Gas in a Balloon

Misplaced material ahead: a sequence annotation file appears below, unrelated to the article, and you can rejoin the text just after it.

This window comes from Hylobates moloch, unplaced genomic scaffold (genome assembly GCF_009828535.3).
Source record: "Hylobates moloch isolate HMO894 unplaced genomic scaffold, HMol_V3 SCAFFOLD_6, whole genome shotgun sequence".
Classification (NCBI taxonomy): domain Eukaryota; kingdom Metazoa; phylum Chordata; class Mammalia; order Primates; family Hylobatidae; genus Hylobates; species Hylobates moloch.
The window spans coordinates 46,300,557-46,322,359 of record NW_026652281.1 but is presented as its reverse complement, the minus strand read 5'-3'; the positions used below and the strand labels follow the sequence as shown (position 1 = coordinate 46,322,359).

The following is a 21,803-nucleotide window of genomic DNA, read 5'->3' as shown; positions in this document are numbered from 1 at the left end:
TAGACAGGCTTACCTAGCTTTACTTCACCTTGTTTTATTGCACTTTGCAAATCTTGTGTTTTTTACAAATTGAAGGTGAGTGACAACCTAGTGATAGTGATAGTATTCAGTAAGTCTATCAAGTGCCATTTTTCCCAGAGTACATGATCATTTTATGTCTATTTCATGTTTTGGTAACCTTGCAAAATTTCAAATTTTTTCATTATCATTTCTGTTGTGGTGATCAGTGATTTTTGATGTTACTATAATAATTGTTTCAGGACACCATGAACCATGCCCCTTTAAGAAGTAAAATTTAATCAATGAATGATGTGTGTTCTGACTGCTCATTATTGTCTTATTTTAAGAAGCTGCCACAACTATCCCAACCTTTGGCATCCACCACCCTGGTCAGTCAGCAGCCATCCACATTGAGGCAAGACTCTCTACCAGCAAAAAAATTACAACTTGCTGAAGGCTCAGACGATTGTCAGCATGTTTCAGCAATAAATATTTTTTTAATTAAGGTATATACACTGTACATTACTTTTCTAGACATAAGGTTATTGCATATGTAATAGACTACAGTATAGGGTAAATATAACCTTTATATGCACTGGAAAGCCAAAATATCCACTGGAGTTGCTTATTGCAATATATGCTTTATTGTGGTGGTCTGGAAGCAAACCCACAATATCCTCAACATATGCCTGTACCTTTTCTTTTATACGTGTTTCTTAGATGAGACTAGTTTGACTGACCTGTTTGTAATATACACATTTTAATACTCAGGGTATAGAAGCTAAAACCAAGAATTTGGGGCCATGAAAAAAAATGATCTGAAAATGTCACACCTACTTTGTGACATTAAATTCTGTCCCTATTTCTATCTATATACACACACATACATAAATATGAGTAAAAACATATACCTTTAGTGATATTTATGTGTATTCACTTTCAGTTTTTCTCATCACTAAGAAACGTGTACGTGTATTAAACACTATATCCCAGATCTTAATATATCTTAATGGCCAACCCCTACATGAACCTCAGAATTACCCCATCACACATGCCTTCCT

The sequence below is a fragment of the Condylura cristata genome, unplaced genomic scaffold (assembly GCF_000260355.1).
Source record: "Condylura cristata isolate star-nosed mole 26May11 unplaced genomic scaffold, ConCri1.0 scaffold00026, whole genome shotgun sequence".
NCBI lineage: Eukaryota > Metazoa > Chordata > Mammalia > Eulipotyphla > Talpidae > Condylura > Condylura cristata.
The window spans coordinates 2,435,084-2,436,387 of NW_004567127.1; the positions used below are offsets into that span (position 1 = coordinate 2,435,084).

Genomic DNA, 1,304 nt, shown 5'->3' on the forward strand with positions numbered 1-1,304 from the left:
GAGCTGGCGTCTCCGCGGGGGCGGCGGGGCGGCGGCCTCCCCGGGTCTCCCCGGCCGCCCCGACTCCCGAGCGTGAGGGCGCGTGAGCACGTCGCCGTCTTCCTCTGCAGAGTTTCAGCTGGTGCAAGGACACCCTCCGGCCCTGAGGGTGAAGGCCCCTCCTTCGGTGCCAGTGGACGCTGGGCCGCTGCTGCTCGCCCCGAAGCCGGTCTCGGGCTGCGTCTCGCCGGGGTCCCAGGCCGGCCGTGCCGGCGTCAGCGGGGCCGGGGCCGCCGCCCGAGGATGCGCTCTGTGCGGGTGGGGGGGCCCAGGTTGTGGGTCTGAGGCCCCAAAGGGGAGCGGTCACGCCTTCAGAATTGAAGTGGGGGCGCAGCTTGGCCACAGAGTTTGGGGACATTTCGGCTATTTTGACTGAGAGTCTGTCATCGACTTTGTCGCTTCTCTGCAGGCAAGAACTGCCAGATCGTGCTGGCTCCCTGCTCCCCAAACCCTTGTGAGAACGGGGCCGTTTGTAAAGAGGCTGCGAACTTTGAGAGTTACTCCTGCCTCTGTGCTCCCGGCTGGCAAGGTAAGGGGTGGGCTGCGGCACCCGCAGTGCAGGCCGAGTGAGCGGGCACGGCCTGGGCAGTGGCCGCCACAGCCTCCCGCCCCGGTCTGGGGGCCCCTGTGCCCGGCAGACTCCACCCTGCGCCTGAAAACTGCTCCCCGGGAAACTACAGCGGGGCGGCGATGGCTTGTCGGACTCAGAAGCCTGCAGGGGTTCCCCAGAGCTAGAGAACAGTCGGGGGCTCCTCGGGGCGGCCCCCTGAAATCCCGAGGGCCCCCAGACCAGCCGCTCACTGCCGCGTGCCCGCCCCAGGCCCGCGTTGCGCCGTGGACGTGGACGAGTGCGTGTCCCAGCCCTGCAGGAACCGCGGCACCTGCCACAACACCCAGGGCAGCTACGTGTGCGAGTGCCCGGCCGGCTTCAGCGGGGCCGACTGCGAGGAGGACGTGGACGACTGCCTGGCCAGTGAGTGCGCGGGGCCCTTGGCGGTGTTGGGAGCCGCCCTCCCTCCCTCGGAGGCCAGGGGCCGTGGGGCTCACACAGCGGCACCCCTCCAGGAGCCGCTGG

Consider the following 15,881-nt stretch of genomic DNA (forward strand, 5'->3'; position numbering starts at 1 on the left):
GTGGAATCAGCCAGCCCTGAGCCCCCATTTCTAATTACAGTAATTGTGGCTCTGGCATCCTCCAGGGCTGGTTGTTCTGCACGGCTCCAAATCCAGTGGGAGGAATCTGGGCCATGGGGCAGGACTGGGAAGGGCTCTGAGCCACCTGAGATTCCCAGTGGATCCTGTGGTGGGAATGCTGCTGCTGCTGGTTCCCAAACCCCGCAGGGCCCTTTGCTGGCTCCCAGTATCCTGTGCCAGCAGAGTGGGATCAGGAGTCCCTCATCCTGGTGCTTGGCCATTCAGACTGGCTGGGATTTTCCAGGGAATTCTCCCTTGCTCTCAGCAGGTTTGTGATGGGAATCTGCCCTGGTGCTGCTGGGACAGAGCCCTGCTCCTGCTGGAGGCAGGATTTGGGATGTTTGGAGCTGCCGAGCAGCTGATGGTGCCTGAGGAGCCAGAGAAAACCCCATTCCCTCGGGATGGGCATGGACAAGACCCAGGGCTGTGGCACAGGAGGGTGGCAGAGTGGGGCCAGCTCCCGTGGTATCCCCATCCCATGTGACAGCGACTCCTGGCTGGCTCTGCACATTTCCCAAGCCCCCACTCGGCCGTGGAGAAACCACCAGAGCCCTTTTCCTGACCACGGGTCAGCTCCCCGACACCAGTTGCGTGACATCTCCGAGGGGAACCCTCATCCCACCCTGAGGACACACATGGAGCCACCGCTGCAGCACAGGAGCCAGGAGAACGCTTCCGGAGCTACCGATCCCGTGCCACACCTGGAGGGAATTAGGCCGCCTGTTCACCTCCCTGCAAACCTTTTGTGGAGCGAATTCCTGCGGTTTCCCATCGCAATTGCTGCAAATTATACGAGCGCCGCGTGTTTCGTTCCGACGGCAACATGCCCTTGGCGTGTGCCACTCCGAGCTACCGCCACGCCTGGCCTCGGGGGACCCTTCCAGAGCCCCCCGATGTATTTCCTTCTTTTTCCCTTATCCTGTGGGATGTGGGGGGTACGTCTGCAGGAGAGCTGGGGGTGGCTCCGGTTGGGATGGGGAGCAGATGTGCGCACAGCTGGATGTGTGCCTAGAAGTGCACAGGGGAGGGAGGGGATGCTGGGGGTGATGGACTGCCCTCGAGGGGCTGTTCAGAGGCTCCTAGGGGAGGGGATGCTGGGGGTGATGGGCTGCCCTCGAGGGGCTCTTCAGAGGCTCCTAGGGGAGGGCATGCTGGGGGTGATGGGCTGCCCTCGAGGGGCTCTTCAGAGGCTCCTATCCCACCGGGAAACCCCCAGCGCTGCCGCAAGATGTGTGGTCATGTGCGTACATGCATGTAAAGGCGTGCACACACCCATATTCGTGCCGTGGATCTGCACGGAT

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Hey everybody. So let's work on this problem together here. So I've got a spherical balloon that I'm told some information about. So I'm gonna just draw this out real quickly. So I've got this spherical balloon and we're told that the volume is four times 10 to the third meters cubed and the pressure is 1.2 atmospheres. Now, remember whenever we're given units of atmospheres, we can always convert this to pascal's by using this conversion factor over here. Now we're told here also that the average kinetic energy of the particles inside the balloon is this number over here and ultimately we want to figure out is the number of moles of gas inside the balloon, basically how many how much gas do we have? So the variable for that number is going to be little end. So which equation do we start off with? Well remember we have one equation involving and it's going to be PV equals NRT. Alright, so let's go ahead and start off there. So we've got PV equals N. R. T. So if you want to figure out N then we just have to move everything over to the other side and we've seen this before. So basically what happens is you end up with PV divided by R. T. Is equal to N. Alright, so now what I'm gonna do is just gonna start plugging in some numbers here. So the pressure before I plug it in, I can't plug it in as 1.2. I'm gonna have to convert this really quickly here. So this 1.2 atmospheres, I can use this conversion factor to get it in terms of pascal's basically what I'm gonna do is I want to divide by units of atmospheres on the bottom so that it cancels. Well, the conversion factor is one atmosphere and this is 1.1 times 10 to the fifth pascal's. So this unit will cancel what you'll end up with here is 21.21 times 10 to the fifth pascal's. Alright, so, that's just the number that I'm gonna plug in here. 1.21 Times 10 to the 5th. Now, I've got the volume which is four times 10 to the minus three. Now, I'm gonna divide by the R which is the gas constant 8.314. And now, finally, I'm going to look at the temperature. So, what is the temperature? Well, actually, I'm not really told in this problem what the temperature is. So, I can't just go ahead right away and plug it in. So, I'm gonna have to figure this out. The only other information that I know about this problem is that the average kinetic energy is just this number over here. So, basically what they're giving me in this problem is they're actually giving me K average. Remember this equation here for k average is related to the temperature. So, that's how we figure out what T is equal to. All right. So, basically, I'm gonna go over here. So, I've got that K average is equal to three halves and this is gonna be K. B. T. Alright, so basically this just says that the average kinetic energy is related to the temperature. So that's the sort of relationship. But that's the link of how we get the temperature. Okay? So here's what we're gonna do, we're gonna do the uh this K average and I'm gonna just divide by this other stuff over here to get the temperature. So this is gonna be 7.2 times 10 to the minus 21 divided by uh This is gonna be three halves. And this is gonna be 1.38 times 10 to the minus 23. That's just the bolts, one constant, which is list right over there, That's equal to the temperature. And if you work this out, what you're gonna get here is you're gonna get 347.8 Kelvin. Alright, so this is the number here that we plug in for this over here. So now we're just gonna multiply by 347.8 or sorry, divide And that's going to give you your final answer for moles. And if you work this out, what you're gonna get is 1 0.1 Six moles. Actually it thinks this is a this is going to be seven or 168 moles. Alright, so that's it for this one. Guys, let me know if you have any questions